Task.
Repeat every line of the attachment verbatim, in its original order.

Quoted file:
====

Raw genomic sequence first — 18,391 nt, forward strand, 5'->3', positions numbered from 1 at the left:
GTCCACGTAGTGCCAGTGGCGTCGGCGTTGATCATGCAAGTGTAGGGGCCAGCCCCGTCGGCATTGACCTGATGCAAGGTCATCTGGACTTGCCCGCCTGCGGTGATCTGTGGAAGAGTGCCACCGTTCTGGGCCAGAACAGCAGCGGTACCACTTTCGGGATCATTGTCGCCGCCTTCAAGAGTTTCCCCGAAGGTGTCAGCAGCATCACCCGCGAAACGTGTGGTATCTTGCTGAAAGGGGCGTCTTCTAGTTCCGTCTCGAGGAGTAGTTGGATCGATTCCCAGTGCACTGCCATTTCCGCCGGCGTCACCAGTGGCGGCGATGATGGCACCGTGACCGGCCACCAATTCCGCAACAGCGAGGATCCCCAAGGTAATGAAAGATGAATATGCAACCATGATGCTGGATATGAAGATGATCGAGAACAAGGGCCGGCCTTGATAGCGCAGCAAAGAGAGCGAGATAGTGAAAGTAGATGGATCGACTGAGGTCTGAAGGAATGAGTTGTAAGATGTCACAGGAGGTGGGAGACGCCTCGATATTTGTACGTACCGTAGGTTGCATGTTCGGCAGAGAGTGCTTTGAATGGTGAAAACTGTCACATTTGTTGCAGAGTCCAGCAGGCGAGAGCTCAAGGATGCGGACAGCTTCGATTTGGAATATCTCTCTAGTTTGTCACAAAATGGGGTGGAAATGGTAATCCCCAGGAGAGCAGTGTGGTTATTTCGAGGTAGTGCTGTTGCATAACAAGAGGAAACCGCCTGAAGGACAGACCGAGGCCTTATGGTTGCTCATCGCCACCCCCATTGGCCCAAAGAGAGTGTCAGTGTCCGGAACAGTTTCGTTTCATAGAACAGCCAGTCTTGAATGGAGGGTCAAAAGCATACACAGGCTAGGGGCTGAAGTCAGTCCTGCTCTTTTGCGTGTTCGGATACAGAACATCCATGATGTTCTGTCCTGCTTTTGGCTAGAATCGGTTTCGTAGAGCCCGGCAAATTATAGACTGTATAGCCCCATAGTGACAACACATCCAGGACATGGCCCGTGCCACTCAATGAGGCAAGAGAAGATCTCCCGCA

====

Raw genomic sequence first — 18,391 nt, forward strand, 5'->3', positions numbered from 1 at the left:
GTCCACGTAGTGCCAGTGGCGTCGGCGTTGATCATGCAAGTGTAGGGGCCAGCCCCGTCGGCATTGACCTGATGCAAGGTCATCTGGACTTGCCCGCCTGCGGTGATCTGTGGAAGAGTGCCACCGTTCTGGGCCAGAACAGCAGCGGTACCACTTTCGGGATCATTGTCGCCGCCTTCAAGAGTTTCCCCGAAGGTGTCAGCAGCATCACCCGCGAAACGTGTGGTATCTTGCTGAAAGGGGCGTCTTCTAGTTCCGTCTCGAGGAGTAGTTGGATCGATTCCCAGTGCACTGCCATTTCCGCCGGCGTCACCAGTGGCGGCGATGATGGCACCGTGACCGGCCACCAATTCCGCAACAGCGAGGATCCCCAAGGTAATGAAAGATGAATATGCAACCATGATGCTGGATATGAAGATGATCGAGAACAAGGGCCGGCCTTGATAGCGCAGCAAAGAGAGCGAGATAGTGAAAGTAGATGGATCGACTGAGGTCTGAAGGAATGAGTTGTAAGATGTCACAGGAGGTGGGAGACGCCTCGATATTTGTACGTACCGTAGGTTGCATGTTCGGCAGAGAGTGCTTTGAATGGTGAAAACTGTCACATTTGTTGCAGAGTCCAGCAGGCGAGAGCTCAAGGATGCGGACAGCTTCGATTTGGAATATCTCTCTAGTTTGTCACAAAATGGGGTGGAAATGGTAATCCCCAGGAGAGCAGTGTGGTTATTTCGAGGTAGTGCTGTTGCATAACAAGAGGAAACCGCCTGAAGGACAGACCGAGGCCTTATGGTTGCTCATCGCCACCCCCATTGGCCCAAAGAGAGTGTCAGTGTCCGGAACAGTTTCGTTTCATAGAACAGCCAGTCTTGAATGGAGGGTCAAAAGCATACACAGGCTAGGGGCTGAAGTCAGTCCTGCTCTTTTGCGTGTTCGGATACAGAACATCCATGATGTTCTGTCCTGCTTTTGGCTAGAATCGGTTTCGTAGAGCCCGGCAAATTATAGACTGTATAGCCCCATAGTGACAACACATCCAGGACATGGCCCGTGCCACTCAATGAGGCAAGAGAAGATCTCCCGCA